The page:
How to Choose the Right Electrical Enclosure For Your Needs

Electrical enclosures are a necessity that make the modern world possible. These humble enclosures, also known as cabinets of boxes, allow electrical equipment to be safely contained in order to function, without which there would be no manufacturing, no modern transport, communication (and just about everything else) would be vastly different. So it’s a no-brainer that using the right enclosure, for the right purpose, is essential.

Rittal’s expertise makes these decisions much easier! The comprehensive portfolio of solutions for various industries including rail, automotive and renewables, provides quality, fit-for-purpose options, with local service and support to help you with your project.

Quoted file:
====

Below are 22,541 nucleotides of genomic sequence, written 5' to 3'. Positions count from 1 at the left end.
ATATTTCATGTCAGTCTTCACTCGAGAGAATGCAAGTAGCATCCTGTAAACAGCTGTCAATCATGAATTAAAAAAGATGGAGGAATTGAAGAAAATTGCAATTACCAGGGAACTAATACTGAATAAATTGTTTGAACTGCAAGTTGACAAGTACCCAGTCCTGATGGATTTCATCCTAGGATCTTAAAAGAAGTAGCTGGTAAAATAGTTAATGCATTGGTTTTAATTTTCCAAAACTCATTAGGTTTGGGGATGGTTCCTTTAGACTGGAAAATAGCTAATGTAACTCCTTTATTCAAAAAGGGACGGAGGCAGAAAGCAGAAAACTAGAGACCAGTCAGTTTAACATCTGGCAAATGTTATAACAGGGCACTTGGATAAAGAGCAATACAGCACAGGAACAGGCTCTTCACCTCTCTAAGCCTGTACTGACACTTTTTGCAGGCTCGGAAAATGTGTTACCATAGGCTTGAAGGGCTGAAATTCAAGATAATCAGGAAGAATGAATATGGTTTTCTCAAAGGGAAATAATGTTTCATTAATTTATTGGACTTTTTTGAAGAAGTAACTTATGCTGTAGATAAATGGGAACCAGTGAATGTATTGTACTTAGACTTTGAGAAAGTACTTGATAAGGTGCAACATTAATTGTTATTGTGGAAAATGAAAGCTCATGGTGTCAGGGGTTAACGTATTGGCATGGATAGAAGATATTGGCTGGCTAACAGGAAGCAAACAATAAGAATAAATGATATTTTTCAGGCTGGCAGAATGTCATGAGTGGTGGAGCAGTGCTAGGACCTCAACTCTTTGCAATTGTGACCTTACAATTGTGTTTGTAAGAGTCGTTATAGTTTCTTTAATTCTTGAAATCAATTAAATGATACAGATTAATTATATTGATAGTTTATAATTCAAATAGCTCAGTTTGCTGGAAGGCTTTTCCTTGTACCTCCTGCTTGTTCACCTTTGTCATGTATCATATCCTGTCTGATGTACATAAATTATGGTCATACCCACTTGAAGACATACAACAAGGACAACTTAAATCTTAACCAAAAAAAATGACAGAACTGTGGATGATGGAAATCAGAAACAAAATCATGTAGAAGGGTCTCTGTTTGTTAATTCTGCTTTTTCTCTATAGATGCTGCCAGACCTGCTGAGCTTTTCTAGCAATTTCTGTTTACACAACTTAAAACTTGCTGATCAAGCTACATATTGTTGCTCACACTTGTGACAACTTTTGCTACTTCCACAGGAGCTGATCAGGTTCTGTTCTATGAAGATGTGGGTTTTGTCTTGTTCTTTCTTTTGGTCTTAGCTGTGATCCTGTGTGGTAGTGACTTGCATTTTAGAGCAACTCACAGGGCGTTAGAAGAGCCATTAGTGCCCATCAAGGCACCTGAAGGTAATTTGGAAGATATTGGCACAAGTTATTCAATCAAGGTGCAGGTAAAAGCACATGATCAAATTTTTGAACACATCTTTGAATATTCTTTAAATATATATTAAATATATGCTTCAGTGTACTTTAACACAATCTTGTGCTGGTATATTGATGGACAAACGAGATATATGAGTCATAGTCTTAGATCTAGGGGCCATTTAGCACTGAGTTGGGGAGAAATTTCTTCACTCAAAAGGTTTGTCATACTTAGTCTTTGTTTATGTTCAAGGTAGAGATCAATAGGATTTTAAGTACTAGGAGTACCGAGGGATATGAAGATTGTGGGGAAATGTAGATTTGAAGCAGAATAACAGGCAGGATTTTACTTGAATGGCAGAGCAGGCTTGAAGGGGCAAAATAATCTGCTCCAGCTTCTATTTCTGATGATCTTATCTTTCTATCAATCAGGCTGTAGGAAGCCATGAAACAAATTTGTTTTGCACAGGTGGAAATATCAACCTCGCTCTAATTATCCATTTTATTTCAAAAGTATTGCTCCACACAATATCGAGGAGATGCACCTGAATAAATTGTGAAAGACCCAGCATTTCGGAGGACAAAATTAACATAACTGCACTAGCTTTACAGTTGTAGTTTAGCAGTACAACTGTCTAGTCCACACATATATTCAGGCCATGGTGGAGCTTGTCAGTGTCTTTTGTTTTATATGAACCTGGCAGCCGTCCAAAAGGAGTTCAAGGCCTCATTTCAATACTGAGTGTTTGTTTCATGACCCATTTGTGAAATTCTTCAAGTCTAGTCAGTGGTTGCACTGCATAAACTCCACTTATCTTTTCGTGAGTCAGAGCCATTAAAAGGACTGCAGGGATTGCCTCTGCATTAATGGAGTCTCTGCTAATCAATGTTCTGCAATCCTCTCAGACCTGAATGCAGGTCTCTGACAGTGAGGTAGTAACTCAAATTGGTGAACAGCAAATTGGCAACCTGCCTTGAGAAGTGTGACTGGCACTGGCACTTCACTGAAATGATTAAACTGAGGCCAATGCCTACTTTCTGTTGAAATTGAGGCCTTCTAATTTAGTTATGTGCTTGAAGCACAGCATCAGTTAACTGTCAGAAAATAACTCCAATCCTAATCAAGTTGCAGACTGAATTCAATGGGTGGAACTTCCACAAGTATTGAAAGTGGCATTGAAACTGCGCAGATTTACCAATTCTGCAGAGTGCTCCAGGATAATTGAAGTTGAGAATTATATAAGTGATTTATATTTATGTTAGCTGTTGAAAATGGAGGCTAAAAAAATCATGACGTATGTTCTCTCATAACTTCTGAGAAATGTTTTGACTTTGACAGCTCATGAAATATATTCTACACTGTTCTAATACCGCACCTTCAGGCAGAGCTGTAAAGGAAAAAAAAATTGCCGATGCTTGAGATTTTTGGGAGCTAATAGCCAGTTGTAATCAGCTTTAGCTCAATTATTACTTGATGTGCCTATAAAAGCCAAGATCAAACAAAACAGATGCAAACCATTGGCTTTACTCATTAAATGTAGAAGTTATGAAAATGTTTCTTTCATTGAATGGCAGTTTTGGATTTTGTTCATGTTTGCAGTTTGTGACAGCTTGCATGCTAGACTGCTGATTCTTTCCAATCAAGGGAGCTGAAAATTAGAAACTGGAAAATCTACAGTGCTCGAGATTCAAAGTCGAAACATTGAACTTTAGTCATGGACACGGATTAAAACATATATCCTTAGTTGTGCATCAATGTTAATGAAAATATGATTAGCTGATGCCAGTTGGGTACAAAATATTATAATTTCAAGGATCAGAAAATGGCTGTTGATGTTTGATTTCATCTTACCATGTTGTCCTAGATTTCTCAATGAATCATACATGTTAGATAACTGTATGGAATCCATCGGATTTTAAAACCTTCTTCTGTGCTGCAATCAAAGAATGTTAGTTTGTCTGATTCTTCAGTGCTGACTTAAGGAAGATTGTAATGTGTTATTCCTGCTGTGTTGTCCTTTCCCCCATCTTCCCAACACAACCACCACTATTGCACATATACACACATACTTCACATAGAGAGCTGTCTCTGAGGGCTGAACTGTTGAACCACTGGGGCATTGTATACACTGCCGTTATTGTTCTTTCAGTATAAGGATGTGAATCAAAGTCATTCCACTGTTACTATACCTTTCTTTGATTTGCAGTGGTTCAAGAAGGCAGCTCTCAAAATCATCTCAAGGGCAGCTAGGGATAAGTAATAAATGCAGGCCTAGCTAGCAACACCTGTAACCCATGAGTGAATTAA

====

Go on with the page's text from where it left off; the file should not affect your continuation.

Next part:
Let's take a trip down memory lane. Did you know that in 1961, Rittal became the first company in the world to series-produce electrical enclosures? Starting with the compact enclosure AE, the predecessor of Rittal’s current AX range. A modest range of enclosures developed into the world’s largest modular system for electrical enclosure manufacture. Since Rittal was founded, the company’s impressive innovative strength has spawned numerous enclosure generations, with millions of units in use – always ahead of time


Choosing the right electrical enclosure

It’s important to have a clear grasp of the different aspects that you’ll need to consider in order to choose the right electrical enclosure for your specific application. How robust will it need to be (will it experience frequent vibrations from passing trains for example?); will potential vandals be able to access it; does it need to be ergonomically designed; or have electromagnetic capability...?